Originally Posted by Dickeroo
..."The KFm's did really well. Examine the CL (coefficient of lift) and the Zero Lift angles. Very good. You'd have thought we knew what we were doing!"
My late father-in-law was a big fan of old timers, and we shared a common love of well drawn model airplane plans. (I'd wallpaper with Frank Ziac if I could afford it) He and I spend many a pleasant hour going over them, and talking about their qualities.
One of the things I've noticed from this is how model airplane design has evolved with the hobby. For instance early free-flight designs started with parasol wings, airfoils on the horizontal stabilizers, and very short coupling on the nose. These were planes designed for heavy engines without much power, and were intended to self-stabilize to maximize flight time. They are large, heavy (for balsa, mind you) and draggy. They also are beautiful in the air, but that may be just my personal opinion.
Now contrast that kind of design with a flat plate foamy made for 3D flying. Every single aspect about the plane has changed, from wing location, to proportion of wing area to stabilizer area, to power source. All these changes came about because the knowledge of model airplane designers increased, along with the abilities of the pilots to control them.
The one thing that hasn't evolved much is airfoil design. I guess on average airfoils have gotten slightly thiner, but by and large they still mimic 1930s airfoils designed for airplanes with Re numbers in the millions. There are good reasons for this, mostly because it wasn't cost effective for a governments to research airfoils below a certain Re number, until recently that is. And yes, a lot of amazing work has come from private sources over the last 20 years of so. This is especially true of glider airfoils, coupled with the technology to glass bag wings.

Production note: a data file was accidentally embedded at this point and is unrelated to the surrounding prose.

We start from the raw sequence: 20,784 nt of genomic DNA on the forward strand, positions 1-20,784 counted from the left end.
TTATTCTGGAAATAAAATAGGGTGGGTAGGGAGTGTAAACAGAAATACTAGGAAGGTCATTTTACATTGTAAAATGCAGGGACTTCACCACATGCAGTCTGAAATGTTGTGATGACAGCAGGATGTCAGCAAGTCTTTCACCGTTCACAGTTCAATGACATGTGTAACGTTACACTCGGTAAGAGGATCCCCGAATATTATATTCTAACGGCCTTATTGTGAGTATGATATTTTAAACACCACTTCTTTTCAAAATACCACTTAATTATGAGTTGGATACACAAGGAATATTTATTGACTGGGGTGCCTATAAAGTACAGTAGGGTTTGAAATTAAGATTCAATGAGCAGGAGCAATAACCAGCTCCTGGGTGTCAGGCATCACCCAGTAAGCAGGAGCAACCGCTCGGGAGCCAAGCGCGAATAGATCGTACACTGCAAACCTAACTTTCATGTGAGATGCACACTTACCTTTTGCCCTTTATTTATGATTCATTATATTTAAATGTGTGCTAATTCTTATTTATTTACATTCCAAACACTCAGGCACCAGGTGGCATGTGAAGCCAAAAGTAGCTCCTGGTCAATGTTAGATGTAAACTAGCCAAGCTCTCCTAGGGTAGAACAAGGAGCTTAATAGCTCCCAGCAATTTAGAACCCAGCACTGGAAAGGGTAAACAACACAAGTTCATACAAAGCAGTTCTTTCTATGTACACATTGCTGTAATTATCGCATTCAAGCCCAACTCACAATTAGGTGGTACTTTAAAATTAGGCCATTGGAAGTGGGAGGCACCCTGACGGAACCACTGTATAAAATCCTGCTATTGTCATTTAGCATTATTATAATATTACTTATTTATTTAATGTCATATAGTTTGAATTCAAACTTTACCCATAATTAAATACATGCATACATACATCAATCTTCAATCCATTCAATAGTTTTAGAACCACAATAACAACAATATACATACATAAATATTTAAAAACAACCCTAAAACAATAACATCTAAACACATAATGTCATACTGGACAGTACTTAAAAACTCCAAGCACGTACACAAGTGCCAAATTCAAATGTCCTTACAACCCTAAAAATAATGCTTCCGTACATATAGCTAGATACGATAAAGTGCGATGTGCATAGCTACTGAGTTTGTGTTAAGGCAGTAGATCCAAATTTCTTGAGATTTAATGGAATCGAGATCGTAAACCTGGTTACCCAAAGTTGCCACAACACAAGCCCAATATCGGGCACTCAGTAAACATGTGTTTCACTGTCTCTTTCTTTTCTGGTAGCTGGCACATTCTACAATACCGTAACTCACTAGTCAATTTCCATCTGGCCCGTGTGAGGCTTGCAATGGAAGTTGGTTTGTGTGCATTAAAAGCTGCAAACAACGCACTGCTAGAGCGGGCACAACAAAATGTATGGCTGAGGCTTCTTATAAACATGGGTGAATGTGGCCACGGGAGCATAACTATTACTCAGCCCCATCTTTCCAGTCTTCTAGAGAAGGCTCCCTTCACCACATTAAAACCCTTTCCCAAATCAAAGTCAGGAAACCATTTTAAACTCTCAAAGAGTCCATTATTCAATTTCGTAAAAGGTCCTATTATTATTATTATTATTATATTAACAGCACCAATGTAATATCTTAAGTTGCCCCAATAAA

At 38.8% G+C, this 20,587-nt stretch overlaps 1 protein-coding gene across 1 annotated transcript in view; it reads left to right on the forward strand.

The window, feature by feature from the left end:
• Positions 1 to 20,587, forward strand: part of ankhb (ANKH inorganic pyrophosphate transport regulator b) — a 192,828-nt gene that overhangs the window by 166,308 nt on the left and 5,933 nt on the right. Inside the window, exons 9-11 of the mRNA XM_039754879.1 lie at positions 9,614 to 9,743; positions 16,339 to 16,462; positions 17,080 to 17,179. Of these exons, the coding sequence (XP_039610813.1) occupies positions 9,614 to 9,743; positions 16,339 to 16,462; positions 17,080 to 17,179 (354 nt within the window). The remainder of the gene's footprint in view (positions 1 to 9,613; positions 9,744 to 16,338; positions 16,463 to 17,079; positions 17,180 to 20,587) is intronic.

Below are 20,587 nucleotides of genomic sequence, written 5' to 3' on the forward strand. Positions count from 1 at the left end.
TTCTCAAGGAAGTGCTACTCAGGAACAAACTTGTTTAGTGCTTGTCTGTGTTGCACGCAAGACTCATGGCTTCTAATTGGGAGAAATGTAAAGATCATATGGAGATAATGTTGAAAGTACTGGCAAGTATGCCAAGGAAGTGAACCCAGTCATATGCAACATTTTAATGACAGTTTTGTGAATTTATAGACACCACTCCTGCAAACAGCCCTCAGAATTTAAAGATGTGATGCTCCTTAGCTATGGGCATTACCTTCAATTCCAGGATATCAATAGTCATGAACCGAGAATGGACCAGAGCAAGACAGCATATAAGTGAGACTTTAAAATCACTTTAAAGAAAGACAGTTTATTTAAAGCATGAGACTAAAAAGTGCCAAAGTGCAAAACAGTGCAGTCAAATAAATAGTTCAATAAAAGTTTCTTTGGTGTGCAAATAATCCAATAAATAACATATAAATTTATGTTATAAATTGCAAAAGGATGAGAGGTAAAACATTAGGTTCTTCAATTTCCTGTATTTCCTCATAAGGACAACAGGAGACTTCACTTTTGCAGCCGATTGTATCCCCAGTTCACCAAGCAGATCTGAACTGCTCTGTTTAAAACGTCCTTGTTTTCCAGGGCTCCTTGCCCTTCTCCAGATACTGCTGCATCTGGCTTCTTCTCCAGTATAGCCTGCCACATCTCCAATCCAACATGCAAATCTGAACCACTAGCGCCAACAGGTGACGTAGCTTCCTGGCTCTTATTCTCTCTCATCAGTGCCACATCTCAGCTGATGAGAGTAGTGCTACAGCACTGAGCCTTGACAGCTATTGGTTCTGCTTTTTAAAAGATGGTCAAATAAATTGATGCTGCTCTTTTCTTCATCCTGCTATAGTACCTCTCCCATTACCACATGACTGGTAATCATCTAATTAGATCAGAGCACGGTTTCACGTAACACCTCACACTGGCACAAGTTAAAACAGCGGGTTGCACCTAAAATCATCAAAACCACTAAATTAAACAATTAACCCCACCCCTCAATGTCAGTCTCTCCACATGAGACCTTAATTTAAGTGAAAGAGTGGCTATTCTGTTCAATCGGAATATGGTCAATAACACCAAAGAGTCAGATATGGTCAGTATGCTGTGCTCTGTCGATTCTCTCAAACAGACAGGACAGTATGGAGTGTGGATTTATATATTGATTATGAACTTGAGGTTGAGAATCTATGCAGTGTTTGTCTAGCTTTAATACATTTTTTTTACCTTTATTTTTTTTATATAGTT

But in all of model airplane airfoil history, I can think of only two major evolutionary steps, steps that radically affect how modelers build and fly their planes. The first I already mentioned above; that is the flat-plate airfoil, which technically is a very thin, fully-symmetrical airfoil. The other is of course the KFm series of airfoils.
Mind you, I may be all wet on this, as my knowledge of airfoils and model airplane design is admittedly limited. But that being said, I thing the FKm airfoils represent the largest evolutionary step from the past. A step that I think will eventually revolutionize the hobby just as much as cheap brushless motors (more accurately, cheap brushless motor controllers) cell-phone (li-poly) batteries, and cheap, easily available sheet foam, have done for the hobby.
After such a long winded ramble, here's my point. It is easy to assume that what we did in the past was the right thing to do because reasonable men, some even really smart, all agreed on a particular design. The problem with this logic is the assumption that those smart reasonable men of the past knew what we know today. They didn't. They built very good planes based upon their knowledge, and limitations to the hobby at that time. Today's model airplane designer has so much more knowledge, so many more materials to chose from, way more methods of controlling the plane, and a plethora of power sources to move them along. And best of all, so many more airfoils to choose from.
As the song says, "the future's so bright, I gotta wear shades." Thanks Dick for helping us move along, and think new things.